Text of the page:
"Let me tell you, they are excellent at their trade. They are really, really good at what they do in terms of three-down defense. And that's why, if you look at them over the course of time, those guys know exactly where they are suppose to be. And they've got so much speed. You can tell they really built their defense around that speed, but there also is so much carry-over of knowledge. In my opinion, there's just a comfort level with those guys on that defense, and it's challenging because you don't see that defense every week. You usually see a defense with four down linemen up front. Well, when one of those down lineman basically become a speed linebacker, you know, it changes the element of everything that you are trying to do both in protections and running the ball. So, there are a lot of challenges to it."
Q: What would you say about (WVU quarterback Jarrett Brown), who had a big game last week?
"He is very athletic. I remember him when he was coming out of high school. He is just a great athlete. He can throw it and run it. When you see him hit a 46-yard touchdown pass the other day against East Carolina from off his back foot, and when you see him at third-and-4 or third-and-5, he has just got so much scramble ability right now that you have issues with down field. We say that you have to cover him twice, but then you have to contain him on third downs, which we have been average at right now when it comes to quarterback scrambles. So, he brings a lot to the table in terms of what he can do for them and making plays with his feet. He is a very good quarterback."
Q: As a head coach, do you like to play these high-profile teams?
"I love it. I really love this because this is a great challenge for us and a great way to see where we are at. It comes at a great time. We are ready to play this type of game right now. I don't know if we would open with them. I think it is time for us to play a team that is this good and just see where we are Sunday morning. I think it will be a great challenge for us."
Q: How do you keep your players confidence levels up while also making sure they know that they have a long road ahead?
"I think it's a fine line between being confident verses being arrogant. Here's the deal, we've got to keep our guys so focused that they don't have time to be anything except work oriented. We challenge every guy and tell him that if you want to change the team, then change yourself. So, that means individually, every guy has got to do something to up his game, and if everybody does that, then our team gets better. If they don't, then we don't. So, that's the challenge for every guy and I promise you, as I said earlier, every guy comes out of a meeting after watching a film, and if he walks out of that meeting feeling really that he really has arrived, then I will be shocked. Because I promise you, for every guy on our football team, there is enough to go around for everyone to get better."
Q: How close are you to getting that rotation that you want with the defensive front seven?
"I do think we are getting closer. We had some guys that are getting healthy and then all of a sudden you saw Zach Clayton get added to the mix. We always want to have continuity, that's really important. The rotation is very important and with new guys coming back in then where do people fit into the rotation? That's where we are working and it's a work in progress right now, but I think we are getting closer."
Q: With the offense doing so well, how much freedom do you give to your defense?
"As coach (Ted) Roof got up and talked to our offensive team Sunday, it was neat because he was talking about the perspective of calling a game with the offense moving the ball and doing some things and it does. It's no different than if you are on offense right now and your defense is getting a bunch of three and outs, it all ties in and everybody is connected. So, from a defensive perspective right now, for us to call a game defensively and for us to feel that our offense can get us out of some binds periodically, and that we can move the football, that's really important. Let me flip it. Offensively, as we call the game and as we feel confident that our defense can get the ball back and be very productive, it's just a comforting feeling on both sides if that's what is happening during the game. It's not always happening during the game, but when it's not, sometimes its 80/20 offense and sometimes its 80/20 defense, but as long as its 100 percent than you're good. One side is not going to play well all the time, and that was Saturday. We had three 3-and-outs, defense had to step up, and then the offense had to answer the bell when it was time to score. As long as you're 100 percent all the way around, it doesn't matter whether your 70/30, 60/40, or 80/20, because it will all balance out at the end if we are all playing hard and doing what we are suppose to do."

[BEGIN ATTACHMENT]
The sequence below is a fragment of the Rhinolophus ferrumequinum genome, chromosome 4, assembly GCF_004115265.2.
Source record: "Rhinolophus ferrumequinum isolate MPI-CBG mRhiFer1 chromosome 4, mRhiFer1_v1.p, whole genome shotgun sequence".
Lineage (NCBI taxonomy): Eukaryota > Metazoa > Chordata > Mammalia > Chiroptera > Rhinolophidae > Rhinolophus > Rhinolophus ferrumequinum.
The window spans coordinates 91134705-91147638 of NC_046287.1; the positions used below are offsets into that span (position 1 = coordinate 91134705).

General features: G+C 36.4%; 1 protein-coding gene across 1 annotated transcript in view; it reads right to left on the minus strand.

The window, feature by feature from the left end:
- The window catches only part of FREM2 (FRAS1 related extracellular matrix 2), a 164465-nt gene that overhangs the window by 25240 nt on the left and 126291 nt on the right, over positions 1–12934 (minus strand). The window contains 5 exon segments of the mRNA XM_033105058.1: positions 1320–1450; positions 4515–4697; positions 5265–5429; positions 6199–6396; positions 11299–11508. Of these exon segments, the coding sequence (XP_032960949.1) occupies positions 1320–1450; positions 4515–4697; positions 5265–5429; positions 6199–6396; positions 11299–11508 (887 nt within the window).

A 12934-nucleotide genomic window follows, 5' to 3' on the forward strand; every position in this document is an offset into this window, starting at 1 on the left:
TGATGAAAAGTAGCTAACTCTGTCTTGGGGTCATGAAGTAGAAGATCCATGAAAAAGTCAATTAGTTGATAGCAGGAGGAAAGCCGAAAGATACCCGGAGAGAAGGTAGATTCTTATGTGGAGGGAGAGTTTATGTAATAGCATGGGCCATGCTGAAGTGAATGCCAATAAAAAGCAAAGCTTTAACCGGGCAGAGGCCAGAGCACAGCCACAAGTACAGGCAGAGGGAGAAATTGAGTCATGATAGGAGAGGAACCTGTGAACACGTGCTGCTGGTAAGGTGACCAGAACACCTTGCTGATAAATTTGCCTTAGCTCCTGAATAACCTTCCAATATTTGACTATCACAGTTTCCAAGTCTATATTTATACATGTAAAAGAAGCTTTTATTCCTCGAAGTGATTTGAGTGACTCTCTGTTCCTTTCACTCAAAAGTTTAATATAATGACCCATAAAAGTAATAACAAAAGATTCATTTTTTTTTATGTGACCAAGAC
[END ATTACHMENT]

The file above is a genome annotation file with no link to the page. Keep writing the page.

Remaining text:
Q: Does it help you become more aggressive on defense when your offense is doing so well?
"I think it does but there is a fine line with that, Let me give you an example, third-and-12 or 13 the other night trying to get takeaways, we had a chance to get off the field, and we went for the interception instead of the tackle and trying to get off the field turned into points. So, in that particular instance, aggressiveness was not the right choice at that point in time. So, you've got to be smart about when you take your chances. Yes you can be aggressive, you can be aggressive on how you call the game, but you also have to understand the situations and all that comes in to play."
Q: How do you feel about your offensive line?
"I think they are getting better every week. I am really proud of the way I think the five are coming together. When you rush for 390 yards, it's not all the tailbacks. Our tailbacks know that, so I think our offensive line is starting to play enough together now and play long enough together. In this scheme they have been together long enough in the spring, fall, and now a couple of football games, so they are starting to get it and starting to play together as a unit, and I think that Coach Grimes has done a great job at trying to orchestrate that. Again, they have not arrived, but I think they are getting better and I can just see them really playing together and that is what excites me about them."
Q: It seems that Kodi Burns has really found his niche on the team and seems to be taking well to the fact that he is not the starting quarterback.
"He is a great team guy and he is an Auburn man. That's who he is, that's what he does. I don't think anybody on our coaching staff is one bit surprised with the production that he has had. He is not satisfied with it. He was responsible for three touchdown runs this past Saturday night but he also knows that it took a lot of people to get him down there, him being one of them. That is who Kodi is, and that's what we have been saying since day one."